Do you try to be original in your storytelling or to deliver to readers what they want?

I try to do both – I obey the rules of the genre but mix in loads of new elements to keep things fresh. In Blood Riders, for instance, my vampires have demon horses and can communicate with each telepathically.

Do you have any difficulty writing characters of the opposite sex?

No, I started out writing short stories for women’s magazines. That’s something many people would be surprised about.

Out of the protagonists you’ve written about so far, which one do you feel you relate to the most?

Anton Yoska, the marshal caught up in the jailhouse siege, is an idealised version of me. But where he is brooding, I am just moody. He is noble and high minded, I come across simply as pompous.

What do your plans for future projects include?

Jay_Raven_ToSnareAWitchWitch Hunt – a series of whodunits set in an alternative history (1930s) where a Russian empire warlock is a homicide detective investigating murders that involve supernatural elements.

What writing wisdom would you bestow upon new writers?

Write the kind of books you would want to read, don’t slavishly try to recreate what is currently hot!

How do author friends help you become a better writer?

I kick about ideas with my fellow writers. They see things from a different angle, and are brutally honest  – which is exactly what you need.

What has been the best compliment?

A magazine editor who paid handsomely for my first short story said – “Love this – do you have any more?”

What do your fans mean to you?

Everything. Their support makes it all worthwhile.

Can you give us a bit more about your latest book, Crimson Siege (Blood Riders – Book 1) as it is launched today, the 22nd of May 2018?

 

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When ruthless bounty hunters target one of 19th century Europe’s most feared vampire clans, the last place any lawman wants to be is caught in the middle…


But for Anton Yoska, Lord Marshal of the Imperial lands south of the Carpathian Mountains, fate has trapped him in a supernatural stand-off that can end only in terror, pain and destruction.
A gang of mercenaries led by Anton’s former army comrade Milosh Drubrick have captured vampire aristocrat Stefan Modjeski, wanted for a string of bloody ritualistic murders, and have come to Anton to claim the reward and seek shelter and protection. And as Stefan’s predatory undead kin lay siege to the jailhouse, Anton is faced with an agonising choice – hand over his prisoner and abandon the treacherous hunters to their unspeakable fate, or stand and fight.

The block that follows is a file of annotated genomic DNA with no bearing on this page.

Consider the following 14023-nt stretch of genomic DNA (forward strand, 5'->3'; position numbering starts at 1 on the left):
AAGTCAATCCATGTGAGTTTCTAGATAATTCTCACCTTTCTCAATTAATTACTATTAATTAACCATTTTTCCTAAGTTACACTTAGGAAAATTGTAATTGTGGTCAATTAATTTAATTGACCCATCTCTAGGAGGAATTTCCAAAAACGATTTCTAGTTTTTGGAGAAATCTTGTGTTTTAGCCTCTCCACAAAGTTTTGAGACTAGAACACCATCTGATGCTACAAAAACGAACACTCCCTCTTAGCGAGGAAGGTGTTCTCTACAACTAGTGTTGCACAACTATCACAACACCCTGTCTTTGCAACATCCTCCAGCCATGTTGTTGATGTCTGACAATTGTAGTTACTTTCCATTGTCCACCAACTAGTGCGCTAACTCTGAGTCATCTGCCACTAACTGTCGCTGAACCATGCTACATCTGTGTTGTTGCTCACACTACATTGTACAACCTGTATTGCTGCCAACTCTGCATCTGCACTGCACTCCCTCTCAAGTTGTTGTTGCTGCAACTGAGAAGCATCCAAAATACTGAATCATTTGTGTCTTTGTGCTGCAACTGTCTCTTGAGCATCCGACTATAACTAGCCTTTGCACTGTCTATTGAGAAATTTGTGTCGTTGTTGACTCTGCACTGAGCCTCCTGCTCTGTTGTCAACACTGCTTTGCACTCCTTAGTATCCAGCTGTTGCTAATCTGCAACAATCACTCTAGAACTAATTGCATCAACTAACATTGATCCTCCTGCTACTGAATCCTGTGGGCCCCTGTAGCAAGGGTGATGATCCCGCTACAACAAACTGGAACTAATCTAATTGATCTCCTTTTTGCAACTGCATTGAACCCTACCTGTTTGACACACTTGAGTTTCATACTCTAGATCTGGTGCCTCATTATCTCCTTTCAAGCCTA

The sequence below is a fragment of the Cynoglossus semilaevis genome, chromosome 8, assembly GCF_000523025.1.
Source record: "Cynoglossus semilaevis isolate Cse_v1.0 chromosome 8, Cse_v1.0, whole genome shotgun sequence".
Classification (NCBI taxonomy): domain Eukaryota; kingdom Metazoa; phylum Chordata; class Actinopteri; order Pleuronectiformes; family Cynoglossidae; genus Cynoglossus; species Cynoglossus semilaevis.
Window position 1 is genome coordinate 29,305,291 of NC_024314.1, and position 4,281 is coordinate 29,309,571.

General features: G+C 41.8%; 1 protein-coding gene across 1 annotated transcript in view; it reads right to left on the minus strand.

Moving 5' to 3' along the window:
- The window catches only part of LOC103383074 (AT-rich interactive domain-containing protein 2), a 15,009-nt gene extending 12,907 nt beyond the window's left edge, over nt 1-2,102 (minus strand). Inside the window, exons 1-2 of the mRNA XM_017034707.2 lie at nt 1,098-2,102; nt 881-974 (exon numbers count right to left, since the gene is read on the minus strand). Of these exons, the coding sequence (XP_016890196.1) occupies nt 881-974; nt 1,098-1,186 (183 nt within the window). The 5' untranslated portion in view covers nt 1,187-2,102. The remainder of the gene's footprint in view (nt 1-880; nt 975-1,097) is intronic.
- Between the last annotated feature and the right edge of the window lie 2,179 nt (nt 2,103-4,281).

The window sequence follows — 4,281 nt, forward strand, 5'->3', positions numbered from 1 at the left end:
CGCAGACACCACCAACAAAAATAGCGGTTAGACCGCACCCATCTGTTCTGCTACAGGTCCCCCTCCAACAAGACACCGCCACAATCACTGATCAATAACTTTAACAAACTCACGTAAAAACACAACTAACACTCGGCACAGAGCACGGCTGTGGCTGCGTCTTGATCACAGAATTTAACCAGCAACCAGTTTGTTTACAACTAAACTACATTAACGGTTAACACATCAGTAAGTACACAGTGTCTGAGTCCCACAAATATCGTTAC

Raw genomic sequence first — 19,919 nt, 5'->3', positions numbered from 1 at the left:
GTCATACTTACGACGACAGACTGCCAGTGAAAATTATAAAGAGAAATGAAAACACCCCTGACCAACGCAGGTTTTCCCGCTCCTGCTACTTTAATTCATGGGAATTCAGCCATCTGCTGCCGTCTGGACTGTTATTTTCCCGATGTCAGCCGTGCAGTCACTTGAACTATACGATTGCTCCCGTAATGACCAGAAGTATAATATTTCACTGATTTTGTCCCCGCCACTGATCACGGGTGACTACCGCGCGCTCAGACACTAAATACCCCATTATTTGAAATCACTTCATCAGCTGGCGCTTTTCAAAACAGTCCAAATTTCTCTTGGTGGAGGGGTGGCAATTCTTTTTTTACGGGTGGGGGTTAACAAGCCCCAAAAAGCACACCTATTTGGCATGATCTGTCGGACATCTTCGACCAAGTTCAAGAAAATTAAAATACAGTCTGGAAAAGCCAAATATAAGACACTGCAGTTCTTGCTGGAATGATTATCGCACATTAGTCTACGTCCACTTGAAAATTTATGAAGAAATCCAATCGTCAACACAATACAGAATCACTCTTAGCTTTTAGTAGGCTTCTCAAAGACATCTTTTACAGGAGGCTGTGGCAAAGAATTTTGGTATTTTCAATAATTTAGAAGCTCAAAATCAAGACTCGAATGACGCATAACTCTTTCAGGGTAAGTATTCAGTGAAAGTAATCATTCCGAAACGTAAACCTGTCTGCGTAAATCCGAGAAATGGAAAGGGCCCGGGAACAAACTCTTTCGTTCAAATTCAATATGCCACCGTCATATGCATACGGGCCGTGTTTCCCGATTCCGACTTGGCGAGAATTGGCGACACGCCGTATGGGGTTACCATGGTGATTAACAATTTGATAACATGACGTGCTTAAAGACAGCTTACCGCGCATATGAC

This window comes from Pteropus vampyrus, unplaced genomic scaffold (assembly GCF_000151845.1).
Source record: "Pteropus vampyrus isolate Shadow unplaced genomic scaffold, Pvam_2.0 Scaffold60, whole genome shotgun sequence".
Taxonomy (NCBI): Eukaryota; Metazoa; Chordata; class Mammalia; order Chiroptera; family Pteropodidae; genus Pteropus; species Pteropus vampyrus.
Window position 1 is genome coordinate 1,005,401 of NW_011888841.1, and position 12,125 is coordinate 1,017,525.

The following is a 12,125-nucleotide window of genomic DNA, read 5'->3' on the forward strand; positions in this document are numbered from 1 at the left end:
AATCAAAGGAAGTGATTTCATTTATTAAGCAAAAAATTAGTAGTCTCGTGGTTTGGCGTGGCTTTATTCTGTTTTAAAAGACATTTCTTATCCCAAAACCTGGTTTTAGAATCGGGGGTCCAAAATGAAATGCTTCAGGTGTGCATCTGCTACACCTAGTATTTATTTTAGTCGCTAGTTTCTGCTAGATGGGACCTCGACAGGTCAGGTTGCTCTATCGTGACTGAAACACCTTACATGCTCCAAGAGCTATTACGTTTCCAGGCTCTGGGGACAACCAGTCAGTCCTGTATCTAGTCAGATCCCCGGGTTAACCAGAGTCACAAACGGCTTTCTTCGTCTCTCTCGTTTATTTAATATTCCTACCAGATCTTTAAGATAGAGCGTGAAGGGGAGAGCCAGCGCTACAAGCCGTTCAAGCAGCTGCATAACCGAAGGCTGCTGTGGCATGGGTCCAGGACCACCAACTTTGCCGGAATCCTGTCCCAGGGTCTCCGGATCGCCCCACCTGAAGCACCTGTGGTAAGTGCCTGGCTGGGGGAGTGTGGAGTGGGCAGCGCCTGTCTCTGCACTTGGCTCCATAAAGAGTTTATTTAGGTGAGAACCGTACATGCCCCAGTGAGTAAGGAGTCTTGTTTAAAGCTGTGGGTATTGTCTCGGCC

What’s more, the vampires have made him an enticing offer if he co-operates – they’ll save his dying wife by turning her into one of their kind. He can join her, and the devoted couple will live forever.
The jailhouse defenders are outnumbered and out of options. It’s a battle that can’t be won, certain slaughter for them all, and Anton can’t trust his scheming allies. But Lord Marshal Yoska isn’t about to surrender.


For he’s an experienced vampire hunter, a dangerous man when cornered, and a single minded warrior who knows there are worse things to fear than death…

Why it is a must-read?

It’s pacy, visceral and packed with twists and turns.

Here’s the trailer for Crimson Siege:

Thank you so much, Jay, for letting us get to know you a little bit better. Besides reading your books, I’d love to try one of your cakes one day!

Jay Raven‘s books and anthologies containing his stories can all be found on Amazon. Why not get your copy of Crimson Siege now!

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You can follow Jay Raven via the following social media:

Email: jay@jayraven.com

Website: www.jayraven.com

Twitter: @JayRavenAuthor

Facebook: https://www.facebook.com/fantasywriterjayraven/

YouTube: https://www.youtube.com/channel/UCYpfhXi_m6ePYfeHG_MPO7A

Goodreads: https://www.goodreads.com/author/show/3153810.Jay_Raven

What To Watch? Safe